If What Happened During Air Travel Was The Same In Real Life, Here’s How Awful it Would Be

Every place you encounter has “social norms,” which are the behavioral rules that it’s assumed (or at least hoped) people will follow. Each place has its own sets of social norms, so the things you’re supposed to do, say and act at, let’s say, jury duty, are not the same as those if you’re at a baseball game.

Social norms also vary from country to country (here are some examples I bet you didn’t know about) and knowing and following those social norms while you’re there (i.e. not blowing your nose in public in Japan) shows you have respect for that country, its people and its social norms.

But just as blowing your nose in public in Japan would be looked at oddly, there are other examples where the social norms of one aspect of traveling would be totally crazy in another. Take a look…

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Newbies & Non-U.S. Citizens: TSA Pre-Check, Global Entry, CLEAR, NEXUS, Sentri: What’s The Best For You?

With more and more people traveling, depending on where in the U.S. you’re flying/driving/floating into or out of, the lines at TSA checkpoint and/or customs/immigration can be ridiculously long sometimes (I’m looking at you, Orlando International Airport, but there are others, too). Fortunately, there are ways to bypass the queues. Fortunately or unfortunately, there are several options of programs nowadays, some government-run, one not, and unless you sit down and read each one, it’s hard to decide if, or which one, you should consider. Hopefully, this will help.

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10 Great Gifts For Travelers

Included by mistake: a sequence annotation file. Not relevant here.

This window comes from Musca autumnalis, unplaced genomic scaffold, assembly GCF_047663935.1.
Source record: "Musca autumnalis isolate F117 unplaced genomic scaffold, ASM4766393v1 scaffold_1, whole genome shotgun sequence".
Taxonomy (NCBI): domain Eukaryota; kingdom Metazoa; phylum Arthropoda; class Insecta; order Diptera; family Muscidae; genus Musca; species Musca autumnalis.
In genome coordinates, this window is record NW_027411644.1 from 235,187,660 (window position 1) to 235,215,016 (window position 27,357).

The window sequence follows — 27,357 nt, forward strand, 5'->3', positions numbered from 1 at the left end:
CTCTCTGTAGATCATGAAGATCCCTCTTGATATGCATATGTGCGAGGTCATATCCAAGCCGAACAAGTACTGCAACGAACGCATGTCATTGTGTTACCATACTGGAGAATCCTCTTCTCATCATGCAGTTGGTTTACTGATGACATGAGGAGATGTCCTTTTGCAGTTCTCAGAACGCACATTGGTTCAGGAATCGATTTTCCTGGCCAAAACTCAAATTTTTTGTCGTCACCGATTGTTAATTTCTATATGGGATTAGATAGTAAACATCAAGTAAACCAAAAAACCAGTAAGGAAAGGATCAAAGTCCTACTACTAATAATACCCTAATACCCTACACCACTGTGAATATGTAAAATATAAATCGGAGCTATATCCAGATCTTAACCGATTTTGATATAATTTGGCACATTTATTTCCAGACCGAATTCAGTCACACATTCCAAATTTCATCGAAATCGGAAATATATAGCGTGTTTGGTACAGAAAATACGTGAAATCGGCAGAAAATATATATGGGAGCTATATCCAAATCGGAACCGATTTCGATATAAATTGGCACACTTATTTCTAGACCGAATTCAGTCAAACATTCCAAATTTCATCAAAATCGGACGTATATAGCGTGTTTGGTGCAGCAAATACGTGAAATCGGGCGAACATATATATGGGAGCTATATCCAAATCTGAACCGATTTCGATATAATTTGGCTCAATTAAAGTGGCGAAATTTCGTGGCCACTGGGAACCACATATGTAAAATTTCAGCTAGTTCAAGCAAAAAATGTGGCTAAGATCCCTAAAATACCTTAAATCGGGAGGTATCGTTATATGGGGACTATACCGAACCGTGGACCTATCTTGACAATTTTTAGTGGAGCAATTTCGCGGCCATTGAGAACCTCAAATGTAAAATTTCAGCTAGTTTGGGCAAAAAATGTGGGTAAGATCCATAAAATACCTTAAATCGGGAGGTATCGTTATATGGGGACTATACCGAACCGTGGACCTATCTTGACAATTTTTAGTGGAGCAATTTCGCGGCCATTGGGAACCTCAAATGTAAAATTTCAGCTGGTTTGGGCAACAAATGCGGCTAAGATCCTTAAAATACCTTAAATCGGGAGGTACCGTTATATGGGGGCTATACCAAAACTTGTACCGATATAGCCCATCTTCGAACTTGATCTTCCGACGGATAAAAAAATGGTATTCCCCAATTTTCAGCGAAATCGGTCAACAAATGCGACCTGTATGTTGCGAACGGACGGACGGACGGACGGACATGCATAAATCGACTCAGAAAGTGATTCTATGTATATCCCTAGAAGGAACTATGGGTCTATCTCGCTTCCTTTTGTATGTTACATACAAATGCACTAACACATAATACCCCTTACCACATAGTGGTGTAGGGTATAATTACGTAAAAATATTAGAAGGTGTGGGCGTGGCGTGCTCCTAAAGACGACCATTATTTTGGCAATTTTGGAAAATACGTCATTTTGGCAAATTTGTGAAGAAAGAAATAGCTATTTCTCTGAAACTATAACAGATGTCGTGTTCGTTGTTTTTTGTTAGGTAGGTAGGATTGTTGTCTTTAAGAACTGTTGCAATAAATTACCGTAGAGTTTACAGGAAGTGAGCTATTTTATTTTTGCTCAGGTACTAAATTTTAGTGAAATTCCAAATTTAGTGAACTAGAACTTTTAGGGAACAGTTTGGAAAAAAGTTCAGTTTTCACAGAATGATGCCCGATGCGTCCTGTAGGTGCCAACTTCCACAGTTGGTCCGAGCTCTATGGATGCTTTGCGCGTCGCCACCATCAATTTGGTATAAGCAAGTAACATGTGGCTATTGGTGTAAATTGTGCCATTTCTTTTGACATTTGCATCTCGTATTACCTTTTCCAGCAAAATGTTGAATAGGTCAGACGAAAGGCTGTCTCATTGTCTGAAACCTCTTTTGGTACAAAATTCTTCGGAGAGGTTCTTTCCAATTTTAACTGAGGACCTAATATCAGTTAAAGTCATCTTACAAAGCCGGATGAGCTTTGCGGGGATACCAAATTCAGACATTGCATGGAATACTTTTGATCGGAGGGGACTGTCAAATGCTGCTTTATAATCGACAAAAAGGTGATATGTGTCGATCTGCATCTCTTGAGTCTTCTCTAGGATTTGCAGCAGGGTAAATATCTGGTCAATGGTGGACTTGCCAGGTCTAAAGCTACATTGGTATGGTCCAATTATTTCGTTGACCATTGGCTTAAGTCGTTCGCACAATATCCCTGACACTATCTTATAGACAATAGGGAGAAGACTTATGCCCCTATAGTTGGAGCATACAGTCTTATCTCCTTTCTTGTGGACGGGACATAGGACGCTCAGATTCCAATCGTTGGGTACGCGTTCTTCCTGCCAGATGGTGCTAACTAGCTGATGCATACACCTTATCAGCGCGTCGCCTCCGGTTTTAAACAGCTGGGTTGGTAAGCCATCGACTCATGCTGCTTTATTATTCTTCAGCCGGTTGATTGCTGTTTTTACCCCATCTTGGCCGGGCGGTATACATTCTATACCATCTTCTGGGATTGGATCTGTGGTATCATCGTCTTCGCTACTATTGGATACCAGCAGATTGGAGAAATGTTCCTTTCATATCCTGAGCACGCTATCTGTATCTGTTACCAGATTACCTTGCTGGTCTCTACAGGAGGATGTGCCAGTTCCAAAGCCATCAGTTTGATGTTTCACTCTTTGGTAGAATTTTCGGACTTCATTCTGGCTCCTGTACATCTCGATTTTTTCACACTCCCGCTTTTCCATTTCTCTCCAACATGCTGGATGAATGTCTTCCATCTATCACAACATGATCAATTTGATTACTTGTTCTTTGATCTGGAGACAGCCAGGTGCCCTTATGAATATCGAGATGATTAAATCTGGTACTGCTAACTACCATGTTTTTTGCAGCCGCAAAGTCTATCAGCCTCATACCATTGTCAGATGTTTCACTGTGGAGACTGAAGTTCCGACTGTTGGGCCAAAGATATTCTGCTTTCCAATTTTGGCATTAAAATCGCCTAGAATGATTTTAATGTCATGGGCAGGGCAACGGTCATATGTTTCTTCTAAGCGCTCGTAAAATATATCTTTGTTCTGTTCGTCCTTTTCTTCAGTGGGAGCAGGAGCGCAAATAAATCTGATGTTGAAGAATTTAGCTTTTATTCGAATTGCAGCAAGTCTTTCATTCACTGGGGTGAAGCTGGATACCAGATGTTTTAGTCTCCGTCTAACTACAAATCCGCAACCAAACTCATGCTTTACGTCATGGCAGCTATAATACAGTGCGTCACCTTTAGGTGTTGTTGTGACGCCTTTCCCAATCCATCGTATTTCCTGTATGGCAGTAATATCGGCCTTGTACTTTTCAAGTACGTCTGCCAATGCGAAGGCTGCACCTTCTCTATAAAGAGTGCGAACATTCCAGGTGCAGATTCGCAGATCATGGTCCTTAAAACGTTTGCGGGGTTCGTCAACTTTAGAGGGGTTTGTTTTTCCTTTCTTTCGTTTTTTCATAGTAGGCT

I was looking at a scratch off world map the other day and in comparing different styles and prices, seemed to go down the rabbit hole in Alice in Wonderland as I started looking at all the stuff that’s out there for travelers. Some have been out for forever, some seem to be pretty new. Most (not all) are REALLY cool. Here are some of my favorites:

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How To Get A Cheap Rental Car

Choosing a rental car is not the most glamorous part of vacation planning. When we travel, it usually doesn’t matter what type of car we have. I’d like something not too small and with enough room for 2 suitcases, but besides that, a car is a car.

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It’s rare that we rent a fancy car like this Audi from Silvercar in Austin, TX.

There’s a law of diminishing¬†returns when it comes to travel planning. Putting in a little extra time into the trip can either save you time, save you money or give you a better experience. ¬†This is very true for renting a car.

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ROAD TRIP! Easy Ways To Find Out What’s At The Next Exit

Years ago, before smart phones were a thing, you were fairly limited in finding out what was coming up next on those long highways. Oh sure, you’d see the blue highway signs that would tell you the next rest stop was in 27 miles, or there was an amusement park, a KOA Campground and a Wawa at exit 7A. Your AAA triptych would give you some idea of what was on the way, too, but overall you were pretty limited when it came to details, especially if you were further out than just a couple of miles away.

Back in the 90s, Joe and I, along with our friend Steve, used to do a lot of road trips. We all lived in the NY/NJ/Philadelphia area at the time and visited Niagara Falls, Williamsburg VA, Cape May NJ, Cedar Point, a Disney convention in MA, and a bunch of other places. Steve had a book called The Next Exit, which had a listing of everything at, you guessed it, the next exit. Food, gas, lodging, camping, shopping, you name it. Let me tell you, that book was super important to us when we did road trips, because it had listings for every exit of every U.S. Interstate Highway in the contiguous United States, so we could know specifically where to find a Wendy’s or Holiday Inn Express (Joe may have already been doing the “points” thing), or if the next gas station was a name brand or not.

It wasn’t until the advent of smart phones that this information was at your fingertips, and even now, if you’re in a remote area without much signal and no way to become your own hot spot, you might still be out of luck. Plus, of course, you have to know where to look – I mean, if you’re on the I-90 in Anystate USA, have a picky eater in the car and want to know what restaurants are at a rest stop 2 hours ahead of you so you can plan lunch, where do you look to find out? Well, as the (not so) old saying goes, “There’s an app for that!” (and sometimes a book, too!)
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